Jesús Ilundáin-Agurruza, associate professor of philosophy, will present “From Clumsy Failure to Skillful Fluency: An East-West Analysis and Solution to Sport’s Choking Effect” Wednesday, Feb. 19, at 7 p.m. in 201 Riley Hall at Linfield.
Underperformance under stress is common in many activities such as the arts and academic performance, but examples are particularly evident in sport’s “choking” effect – a failure to perform to levels already achieved when the person tries to be at his or her best.
Rory McIlroy “disintegrated” at the 2011 U.S. Masters, while Greg Norman epically lost in 1996. On the other end of the spectrum, Mark Spitz and Michael Phelps thrived under media pressure to deliver record-breaking performances at the Olympics. The first set of scenarios showcases athletes failing under pressure. The second presents superb performers who excel when “on the spot.”
As a way to supplement current psychological and cognitive theoretical research, Ilundáin-Agurruza will discuss an alternative philosophical account to combat choking. It diagnoses the process, and contrasts it with cases of superior performances analyzed under “skillful fluency.” The solution is derived from Japanese do — arts of self-cultivation, such as the way of archery or the way of tea — which encourage an integration of body-mind and intellect-emotion that indirectly achieves skillful fluency and avoids choking.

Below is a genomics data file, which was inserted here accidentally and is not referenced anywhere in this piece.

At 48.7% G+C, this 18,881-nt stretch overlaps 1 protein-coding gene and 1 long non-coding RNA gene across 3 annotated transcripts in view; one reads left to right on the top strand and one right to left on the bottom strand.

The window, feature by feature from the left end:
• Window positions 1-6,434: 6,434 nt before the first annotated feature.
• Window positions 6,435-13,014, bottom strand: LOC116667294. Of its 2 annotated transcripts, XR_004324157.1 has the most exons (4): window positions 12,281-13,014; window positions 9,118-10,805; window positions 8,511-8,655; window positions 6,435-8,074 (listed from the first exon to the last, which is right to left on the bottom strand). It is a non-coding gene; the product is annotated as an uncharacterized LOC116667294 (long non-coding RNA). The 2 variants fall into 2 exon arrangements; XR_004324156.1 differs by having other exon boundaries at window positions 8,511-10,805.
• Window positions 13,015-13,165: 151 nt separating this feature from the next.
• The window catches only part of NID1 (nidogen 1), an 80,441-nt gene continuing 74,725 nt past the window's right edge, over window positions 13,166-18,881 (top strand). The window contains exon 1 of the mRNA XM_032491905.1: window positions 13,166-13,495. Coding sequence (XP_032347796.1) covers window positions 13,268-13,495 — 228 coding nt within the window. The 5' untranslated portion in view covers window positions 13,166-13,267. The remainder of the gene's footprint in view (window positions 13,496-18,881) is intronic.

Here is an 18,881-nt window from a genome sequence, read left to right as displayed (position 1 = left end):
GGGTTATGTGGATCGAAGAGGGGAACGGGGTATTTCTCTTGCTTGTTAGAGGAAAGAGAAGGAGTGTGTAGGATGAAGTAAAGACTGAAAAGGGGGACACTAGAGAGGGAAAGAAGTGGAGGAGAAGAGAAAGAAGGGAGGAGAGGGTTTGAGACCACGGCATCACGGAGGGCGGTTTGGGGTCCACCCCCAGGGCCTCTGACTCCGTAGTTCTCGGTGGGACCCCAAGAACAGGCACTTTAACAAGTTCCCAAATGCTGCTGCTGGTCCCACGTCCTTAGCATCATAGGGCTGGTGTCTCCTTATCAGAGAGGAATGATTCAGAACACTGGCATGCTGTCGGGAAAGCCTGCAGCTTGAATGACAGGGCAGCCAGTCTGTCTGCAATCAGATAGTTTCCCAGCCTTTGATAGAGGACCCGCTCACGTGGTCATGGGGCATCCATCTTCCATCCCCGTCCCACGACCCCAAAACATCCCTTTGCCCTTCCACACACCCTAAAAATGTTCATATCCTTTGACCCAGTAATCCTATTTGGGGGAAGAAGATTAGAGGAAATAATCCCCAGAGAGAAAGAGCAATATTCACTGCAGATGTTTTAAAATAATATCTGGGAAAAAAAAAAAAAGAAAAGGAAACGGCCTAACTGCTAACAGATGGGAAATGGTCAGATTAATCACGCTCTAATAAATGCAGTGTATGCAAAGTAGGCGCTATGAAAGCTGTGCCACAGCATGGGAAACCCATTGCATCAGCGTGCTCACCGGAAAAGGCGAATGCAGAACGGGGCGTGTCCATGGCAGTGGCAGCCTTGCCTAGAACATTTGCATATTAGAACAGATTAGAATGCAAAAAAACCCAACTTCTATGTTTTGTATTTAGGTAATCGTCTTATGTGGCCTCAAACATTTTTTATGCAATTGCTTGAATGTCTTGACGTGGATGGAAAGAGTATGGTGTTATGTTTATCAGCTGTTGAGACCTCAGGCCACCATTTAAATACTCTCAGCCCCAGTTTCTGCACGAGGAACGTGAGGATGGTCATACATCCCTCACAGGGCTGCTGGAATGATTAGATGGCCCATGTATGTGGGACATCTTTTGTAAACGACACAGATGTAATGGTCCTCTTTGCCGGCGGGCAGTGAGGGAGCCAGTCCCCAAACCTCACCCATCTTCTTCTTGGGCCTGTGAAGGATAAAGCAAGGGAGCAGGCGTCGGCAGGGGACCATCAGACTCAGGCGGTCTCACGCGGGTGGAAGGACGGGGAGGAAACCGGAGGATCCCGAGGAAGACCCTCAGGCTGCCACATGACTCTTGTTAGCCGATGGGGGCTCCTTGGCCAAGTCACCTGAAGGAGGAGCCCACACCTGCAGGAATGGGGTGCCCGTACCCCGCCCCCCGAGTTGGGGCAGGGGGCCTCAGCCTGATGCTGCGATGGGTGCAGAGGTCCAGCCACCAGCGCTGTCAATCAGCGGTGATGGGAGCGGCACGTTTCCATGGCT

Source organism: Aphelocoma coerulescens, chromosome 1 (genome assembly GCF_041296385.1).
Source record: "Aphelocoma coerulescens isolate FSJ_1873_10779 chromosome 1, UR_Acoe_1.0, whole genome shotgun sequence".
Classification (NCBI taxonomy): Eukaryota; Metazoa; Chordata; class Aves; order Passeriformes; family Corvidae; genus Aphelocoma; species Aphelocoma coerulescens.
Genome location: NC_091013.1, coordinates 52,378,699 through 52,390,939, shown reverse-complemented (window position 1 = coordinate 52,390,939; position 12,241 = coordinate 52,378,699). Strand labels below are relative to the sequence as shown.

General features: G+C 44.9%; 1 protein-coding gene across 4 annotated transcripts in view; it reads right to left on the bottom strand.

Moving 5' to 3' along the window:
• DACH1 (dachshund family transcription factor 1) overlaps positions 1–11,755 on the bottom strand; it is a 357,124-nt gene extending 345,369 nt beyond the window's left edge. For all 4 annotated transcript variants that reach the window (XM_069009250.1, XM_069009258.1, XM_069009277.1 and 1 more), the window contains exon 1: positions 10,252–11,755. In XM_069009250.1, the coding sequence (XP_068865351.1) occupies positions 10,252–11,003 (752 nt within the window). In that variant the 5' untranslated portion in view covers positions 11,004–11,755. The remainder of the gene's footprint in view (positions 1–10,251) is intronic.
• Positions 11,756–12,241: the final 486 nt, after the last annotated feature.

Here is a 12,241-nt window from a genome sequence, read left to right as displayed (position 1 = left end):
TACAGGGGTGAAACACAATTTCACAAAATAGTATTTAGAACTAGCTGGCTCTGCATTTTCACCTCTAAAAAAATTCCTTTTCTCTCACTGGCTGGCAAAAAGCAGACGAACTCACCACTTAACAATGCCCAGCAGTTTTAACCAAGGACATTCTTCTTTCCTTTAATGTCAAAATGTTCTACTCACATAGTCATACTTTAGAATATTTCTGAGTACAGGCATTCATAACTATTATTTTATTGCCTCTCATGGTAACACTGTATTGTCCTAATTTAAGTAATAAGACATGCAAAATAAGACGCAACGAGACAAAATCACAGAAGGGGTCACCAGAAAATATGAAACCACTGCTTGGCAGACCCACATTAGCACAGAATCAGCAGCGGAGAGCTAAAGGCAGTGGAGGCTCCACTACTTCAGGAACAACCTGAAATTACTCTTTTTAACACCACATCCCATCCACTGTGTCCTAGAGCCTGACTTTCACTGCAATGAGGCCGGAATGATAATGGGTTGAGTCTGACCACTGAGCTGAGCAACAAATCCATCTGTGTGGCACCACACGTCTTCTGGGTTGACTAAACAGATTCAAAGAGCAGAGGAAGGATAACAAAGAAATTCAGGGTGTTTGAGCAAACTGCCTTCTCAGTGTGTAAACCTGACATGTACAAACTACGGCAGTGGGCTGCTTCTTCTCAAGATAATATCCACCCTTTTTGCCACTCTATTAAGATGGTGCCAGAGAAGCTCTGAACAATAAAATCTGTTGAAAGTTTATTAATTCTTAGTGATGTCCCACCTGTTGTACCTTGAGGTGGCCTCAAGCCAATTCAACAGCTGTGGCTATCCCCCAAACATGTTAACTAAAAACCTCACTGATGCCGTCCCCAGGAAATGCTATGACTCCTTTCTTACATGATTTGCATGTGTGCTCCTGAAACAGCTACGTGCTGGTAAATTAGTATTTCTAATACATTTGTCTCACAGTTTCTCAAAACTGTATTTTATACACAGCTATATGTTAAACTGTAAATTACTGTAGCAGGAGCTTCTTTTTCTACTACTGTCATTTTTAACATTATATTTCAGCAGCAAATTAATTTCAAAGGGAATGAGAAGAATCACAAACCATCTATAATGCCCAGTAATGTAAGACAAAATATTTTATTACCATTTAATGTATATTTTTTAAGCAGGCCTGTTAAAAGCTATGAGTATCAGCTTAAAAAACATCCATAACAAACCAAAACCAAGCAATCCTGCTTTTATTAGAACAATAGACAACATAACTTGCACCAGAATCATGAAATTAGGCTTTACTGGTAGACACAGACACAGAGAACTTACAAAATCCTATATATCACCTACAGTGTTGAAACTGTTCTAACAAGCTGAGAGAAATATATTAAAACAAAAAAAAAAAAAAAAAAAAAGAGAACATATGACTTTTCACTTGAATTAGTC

“The efficacy of this method was truly vetted in life and death duels where anxiety would result in a deadly outcome,” said Ilundáin-Agurruza. “This may lend a helping and calming hand to those of us who get the jitters when we are about to putt, do a few intense laps or speak in public.”
Ilundáin-Agurruza has been a member of the Linfield faculty since 2006. He holds a Ph.D. in philosophy from the University of Illinois, Urbana-Champaign, an M.A. in philosophy from the University of Illinois, Urbana-Champaign, an M.S. in sociology of sport from the University of Illinois, Urbana-Champaign, and a B.S. in philosophy from the University of Wisconsin, Oshkosh.
The lecture is free and open to the public. The Linfield College faculty lecture series offers one presentation each month by a member of the Linfield faculty. For more information, call 503-883-2409.